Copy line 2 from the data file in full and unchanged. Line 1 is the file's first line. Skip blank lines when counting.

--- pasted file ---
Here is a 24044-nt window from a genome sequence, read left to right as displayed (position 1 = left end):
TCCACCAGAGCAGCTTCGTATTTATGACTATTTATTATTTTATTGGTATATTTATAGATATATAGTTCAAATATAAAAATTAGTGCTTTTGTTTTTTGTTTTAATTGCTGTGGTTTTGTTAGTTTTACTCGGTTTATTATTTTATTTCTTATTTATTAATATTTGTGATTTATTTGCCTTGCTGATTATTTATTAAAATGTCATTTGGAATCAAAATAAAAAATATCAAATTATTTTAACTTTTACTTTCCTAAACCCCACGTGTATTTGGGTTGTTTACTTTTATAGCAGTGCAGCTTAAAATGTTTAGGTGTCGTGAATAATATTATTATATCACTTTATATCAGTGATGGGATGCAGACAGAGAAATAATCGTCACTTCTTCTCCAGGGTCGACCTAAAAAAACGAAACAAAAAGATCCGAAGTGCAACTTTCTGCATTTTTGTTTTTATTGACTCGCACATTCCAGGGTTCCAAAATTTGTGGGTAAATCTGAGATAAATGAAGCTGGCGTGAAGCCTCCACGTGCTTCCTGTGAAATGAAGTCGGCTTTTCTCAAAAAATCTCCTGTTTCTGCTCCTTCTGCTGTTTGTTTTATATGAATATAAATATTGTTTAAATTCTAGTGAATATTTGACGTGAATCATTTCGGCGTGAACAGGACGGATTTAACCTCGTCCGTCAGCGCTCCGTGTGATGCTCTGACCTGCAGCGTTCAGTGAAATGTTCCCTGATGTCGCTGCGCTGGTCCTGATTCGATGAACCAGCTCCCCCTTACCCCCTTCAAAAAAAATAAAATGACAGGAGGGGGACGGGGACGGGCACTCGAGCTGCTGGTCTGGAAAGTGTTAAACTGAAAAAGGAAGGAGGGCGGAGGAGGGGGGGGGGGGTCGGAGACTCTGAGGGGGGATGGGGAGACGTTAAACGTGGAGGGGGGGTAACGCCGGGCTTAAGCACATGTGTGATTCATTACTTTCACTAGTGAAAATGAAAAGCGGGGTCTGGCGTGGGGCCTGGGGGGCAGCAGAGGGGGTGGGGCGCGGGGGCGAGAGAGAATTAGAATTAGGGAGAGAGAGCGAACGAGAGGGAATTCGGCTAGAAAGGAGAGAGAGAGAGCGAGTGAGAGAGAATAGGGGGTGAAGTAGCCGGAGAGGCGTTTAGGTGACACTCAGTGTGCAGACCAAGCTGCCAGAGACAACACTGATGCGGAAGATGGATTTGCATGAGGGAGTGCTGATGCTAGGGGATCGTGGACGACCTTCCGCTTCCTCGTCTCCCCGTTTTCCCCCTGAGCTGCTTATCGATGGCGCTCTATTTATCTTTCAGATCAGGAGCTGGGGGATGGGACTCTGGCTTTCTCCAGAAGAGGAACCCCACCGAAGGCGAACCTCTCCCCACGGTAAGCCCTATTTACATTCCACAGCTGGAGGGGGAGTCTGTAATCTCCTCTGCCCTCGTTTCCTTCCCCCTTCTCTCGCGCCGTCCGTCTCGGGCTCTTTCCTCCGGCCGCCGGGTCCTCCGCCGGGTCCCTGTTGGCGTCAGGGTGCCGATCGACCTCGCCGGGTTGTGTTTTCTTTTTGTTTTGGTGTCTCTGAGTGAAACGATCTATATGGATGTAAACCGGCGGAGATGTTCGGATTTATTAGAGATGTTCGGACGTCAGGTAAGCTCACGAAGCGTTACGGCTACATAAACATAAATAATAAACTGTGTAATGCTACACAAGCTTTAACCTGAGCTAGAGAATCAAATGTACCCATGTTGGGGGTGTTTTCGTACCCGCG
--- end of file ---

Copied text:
TCCACCAGAGCAGCTTCGTATTTATGACTATTTATTATTTTATTGGTATATTTATAGATATATAGTTCAAATATAAAAATTAGTGCTTTTGTTTTTTGTTTTAATTGCTGTGGTTTTGTTAGTTTTACTCGGTTTATTATTTTATTTCTTATTTATTAATATTTGTGATTTATTTGCCTTGCTGATTATTTATTAAAATGTCATTTGGAATCAAAATAAAAAATATCAAATTATTTTAACTTTTACTTTCCTAAACCCCACGTGTATTTGGGTTGTTTACTTTTATAGCAGTGCAGCTTAAAATGTTTAGGTGTCGTGAATAATATTATTATATCACTTTATATCAGTGATGGGATGCAGACAGAGAAATAATCGTCACTTCTTCTCCAGGGTCGACCTAAAAAAACGAAACAAAAAGATCCGAAGTGCAACTTTCTGCATTTTTGTTTTTATTGACTCGCACATTCCAGGGTTCCAAAATTTGTGGGTAAATCTGAGATAAATGAAGCTGGCGTGAAGCCTCCACGTGCTTCCTGTGAAATGAAGTCGGCTTTTCTCAAAAAATCTCCTGTTTCTGCTCCTTCTGCTGTTTGTTTTATATGAATATAAATATTGTTTAAATTCTAGTGAATATTTGACGTGAATCATTTCGGCGTGAACAGGACGGATTTAACCTCGTCCGTCAGCGCTCCGTGTGATGCTCTGACCTGCAGCGTTCAGTGAAATGTTCCCTGATGTCGCTGCGCTGGTCCTGATTCGATGAACCAGCTCCCCCTTACCCCCTTCAAAAAAAATAAAATGACAGGAGGGGGACGGGGACGGGCACTCGAGCTGCTGGTCTGGAAAGTGTTAAACTGAAAAAGGAAGGAGGGCGGAGGAGGGGGGGGGGGGTCGGAGACTCTGAGGGGGGATGGGGAGACGTTAAACGTGGAGGGGGGGTAACGCCGGGCTTAAGCACATGTGTGATTCATTACTTTCACTAGTGAAAATGAAAAGCGGGGTCTGGCGTGGGGCCTGGGGGGCAGCAGAGGGGGTGGGGCGCGGGGGCGAGAGAGAATTAGAATTAGGGAGAGAGAGCGAACGAGAGGGAATTCGGCTAGAAAGGAGAGAGAGAGAGCGAGTGAGAGAGAATAGGGGGTGAAGTAGCCGGAGAGGCGTTTAGGTGACACTCAGTGTGCAGACCAAGCTGCCAGAGACAACACTGATGCGGAAGATGGATTTGCATGAGGGAGTGCTGATGCTAGGGGATCGTGGACGACCTTCCGCTTCCTCGTCTCCCCGTTTTCCCCCTGAGCTGCTTATCGATGGCGCTCTATTTATCTTTCAGATCAGGAGCTGGGGGATGGGACTCTGGCTTTCTCCAGAAGAGGAACCCCACCGAAGGCGAACCTCTCCCCACGGTAAGCCCTATTTACATTCCACAGCTGGAGGGGGAGTCTGTAATCTCCTCTGCCCTCGTTTCCTTCCCCCTTCTCTCGCGCCGTCCGTCTCGGGCTCTTTCCTCCGGCCGCCGGGTCCTCCGCCGGGTCCCTGTTGGCGTCAGGGTGCCGATCGACCTCGCCGGGTTGTGTTTTCTTTTTGTTTTGGTGTCTCTGAGTGAAACGATCTATATGGATGTAAACCGGCGGAGATGTTCGGATTTATTAGAGATGTTCGGACGTCAGGTAAGCTCACGAAGCGTTACGGCTACATAAACATAAATAATAAACTGTGTAATGCTACACAAGCTTTAACCTGAGCTAGAGAATCAAATGTACCCATGTTGGGGGTGTTTTCGTACCCGCG